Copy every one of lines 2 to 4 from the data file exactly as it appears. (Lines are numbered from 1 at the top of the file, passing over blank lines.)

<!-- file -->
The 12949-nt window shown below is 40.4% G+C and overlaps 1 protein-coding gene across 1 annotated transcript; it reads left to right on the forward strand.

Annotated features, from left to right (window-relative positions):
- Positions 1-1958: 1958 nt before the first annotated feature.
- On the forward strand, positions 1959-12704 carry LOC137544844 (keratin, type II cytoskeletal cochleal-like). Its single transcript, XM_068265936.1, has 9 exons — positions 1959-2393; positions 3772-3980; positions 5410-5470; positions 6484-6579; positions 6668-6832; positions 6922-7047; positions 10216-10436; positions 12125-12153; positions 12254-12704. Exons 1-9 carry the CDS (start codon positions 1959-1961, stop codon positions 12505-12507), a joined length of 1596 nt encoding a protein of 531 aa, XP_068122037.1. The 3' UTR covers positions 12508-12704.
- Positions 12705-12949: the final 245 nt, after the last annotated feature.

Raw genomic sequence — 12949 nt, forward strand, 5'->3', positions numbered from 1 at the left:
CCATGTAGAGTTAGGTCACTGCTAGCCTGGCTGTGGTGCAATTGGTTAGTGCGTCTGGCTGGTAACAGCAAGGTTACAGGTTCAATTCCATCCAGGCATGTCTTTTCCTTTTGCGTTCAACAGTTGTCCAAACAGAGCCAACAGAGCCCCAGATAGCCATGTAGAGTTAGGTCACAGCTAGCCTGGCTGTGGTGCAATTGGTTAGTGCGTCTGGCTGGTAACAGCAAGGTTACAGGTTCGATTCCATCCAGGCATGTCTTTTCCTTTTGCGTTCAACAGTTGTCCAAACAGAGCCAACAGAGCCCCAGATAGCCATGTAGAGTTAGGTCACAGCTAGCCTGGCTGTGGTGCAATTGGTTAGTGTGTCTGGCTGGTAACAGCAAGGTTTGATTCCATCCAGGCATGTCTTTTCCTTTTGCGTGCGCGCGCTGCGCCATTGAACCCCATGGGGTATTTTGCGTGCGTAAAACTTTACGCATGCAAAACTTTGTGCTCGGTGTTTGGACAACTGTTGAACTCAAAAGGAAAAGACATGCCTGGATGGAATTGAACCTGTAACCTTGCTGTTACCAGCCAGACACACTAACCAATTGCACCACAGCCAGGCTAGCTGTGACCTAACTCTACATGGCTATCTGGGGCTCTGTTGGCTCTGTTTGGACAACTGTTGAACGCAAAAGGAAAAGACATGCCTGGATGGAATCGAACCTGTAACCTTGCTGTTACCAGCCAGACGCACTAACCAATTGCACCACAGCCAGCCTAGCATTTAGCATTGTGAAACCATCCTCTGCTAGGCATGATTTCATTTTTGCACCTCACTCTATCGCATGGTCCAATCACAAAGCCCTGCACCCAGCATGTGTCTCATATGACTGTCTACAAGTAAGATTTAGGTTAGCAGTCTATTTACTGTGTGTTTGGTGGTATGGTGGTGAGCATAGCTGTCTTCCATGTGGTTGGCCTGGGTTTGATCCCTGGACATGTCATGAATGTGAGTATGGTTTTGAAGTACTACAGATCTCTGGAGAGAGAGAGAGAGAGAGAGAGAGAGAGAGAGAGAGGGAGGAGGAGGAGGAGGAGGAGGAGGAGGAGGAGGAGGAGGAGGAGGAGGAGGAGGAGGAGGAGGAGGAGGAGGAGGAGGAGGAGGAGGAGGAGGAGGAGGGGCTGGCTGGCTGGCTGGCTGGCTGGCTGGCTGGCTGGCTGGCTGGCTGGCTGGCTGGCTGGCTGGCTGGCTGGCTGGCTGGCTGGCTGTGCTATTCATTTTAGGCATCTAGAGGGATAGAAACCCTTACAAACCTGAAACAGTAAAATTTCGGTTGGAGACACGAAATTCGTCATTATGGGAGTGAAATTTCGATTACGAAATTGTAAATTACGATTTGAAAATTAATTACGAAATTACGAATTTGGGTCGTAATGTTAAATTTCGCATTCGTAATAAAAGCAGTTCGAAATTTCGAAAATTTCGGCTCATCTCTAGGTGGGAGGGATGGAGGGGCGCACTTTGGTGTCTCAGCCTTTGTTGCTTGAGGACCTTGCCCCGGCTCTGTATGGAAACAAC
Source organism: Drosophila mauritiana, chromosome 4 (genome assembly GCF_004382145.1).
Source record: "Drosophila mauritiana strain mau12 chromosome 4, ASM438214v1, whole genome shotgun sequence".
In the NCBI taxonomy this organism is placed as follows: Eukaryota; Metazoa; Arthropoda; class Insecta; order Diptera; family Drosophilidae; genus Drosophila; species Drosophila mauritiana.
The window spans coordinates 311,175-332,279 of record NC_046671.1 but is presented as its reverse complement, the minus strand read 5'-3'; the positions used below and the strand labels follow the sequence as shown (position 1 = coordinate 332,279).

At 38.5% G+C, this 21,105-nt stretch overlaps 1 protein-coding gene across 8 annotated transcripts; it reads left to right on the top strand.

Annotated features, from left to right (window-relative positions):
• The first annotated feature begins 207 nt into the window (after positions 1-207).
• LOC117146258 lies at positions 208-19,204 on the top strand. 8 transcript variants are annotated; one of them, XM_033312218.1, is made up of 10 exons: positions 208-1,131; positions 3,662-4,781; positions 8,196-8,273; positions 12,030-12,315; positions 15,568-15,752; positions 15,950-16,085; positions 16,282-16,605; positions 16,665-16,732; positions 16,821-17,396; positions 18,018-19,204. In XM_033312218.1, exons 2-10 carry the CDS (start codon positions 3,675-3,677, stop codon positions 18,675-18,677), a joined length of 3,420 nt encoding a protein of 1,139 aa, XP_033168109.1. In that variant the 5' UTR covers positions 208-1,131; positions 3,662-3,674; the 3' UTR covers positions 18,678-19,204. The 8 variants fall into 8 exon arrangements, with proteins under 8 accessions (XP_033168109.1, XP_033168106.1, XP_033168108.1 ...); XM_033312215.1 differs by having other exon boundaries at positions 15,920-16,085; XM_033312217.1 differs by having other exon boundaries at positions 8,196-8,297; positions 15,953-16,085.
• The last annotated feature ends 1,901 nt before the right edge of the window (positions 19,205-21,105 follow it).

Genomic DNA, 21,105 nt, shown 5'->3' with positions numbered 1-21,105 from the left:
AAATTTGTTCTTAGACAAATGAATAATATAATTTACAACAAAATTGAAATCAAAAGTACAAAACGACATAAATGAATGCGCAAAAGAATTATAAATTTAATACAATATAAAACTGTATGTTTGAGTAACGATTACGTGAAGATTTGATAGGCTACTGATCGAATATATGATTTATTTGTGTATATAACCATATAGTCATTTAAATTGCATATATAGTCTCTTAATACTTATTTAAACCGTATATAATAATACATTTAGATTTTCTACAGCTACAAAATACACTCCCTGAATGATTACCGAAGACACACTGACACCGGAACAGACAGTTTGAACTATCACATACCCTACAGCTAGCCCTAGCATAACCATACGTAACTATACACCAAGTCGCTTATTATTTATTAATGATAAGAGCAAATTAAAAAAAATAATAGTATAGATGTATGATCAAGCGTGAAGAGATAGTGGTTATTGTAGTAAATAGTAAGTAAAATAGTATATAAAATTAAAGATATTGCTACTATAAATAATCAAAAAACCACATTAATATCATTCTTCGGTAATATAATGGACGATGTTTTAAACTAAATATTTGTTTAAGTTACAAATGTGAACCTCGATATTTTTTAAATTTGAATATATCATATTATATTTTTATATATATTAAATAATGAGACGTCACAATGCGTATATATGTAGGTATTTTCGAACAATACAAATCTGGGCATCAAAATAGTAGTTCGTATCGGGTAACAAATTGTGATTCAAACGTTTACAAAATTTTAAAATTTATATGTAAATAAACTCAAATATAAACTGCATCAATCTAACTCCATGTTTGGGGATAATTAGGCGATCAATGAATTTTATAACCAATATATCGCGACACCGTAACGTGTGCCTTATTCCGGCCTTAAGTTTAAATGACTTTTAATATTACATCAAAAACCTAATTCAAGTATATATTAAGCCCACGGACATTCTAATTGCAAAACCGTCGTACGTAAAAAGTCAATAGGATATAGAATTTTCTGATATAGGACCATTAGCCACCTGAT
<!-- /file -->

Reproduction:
Annotated features, from left to right (window-relative positions):
- Positions 1-1958: 1958 nt before the first annotated feature.
- On the forward strand, positions 1959-12704 carry LOC137544844 (keratin, type II cytoskeletal cochleal-like). Its single transcript, XM_068265936.1, has 9 exons — positions 1959-2393; positions 3772-3980; positions 5410-5470; positions 6484-6579; positions 6668-6832; positions 6922-7047; positions 10216-10436; positions 12125-12153; positions 12254-12704. Exons 1-9 carry the CDS (start codon positions 1959-1961, stop codon positions 12505-12507), a joined length of 1596 nt encoding a protein of 531 aa, XP_068122037.1. The 3' UTR covers positions 12508-12704.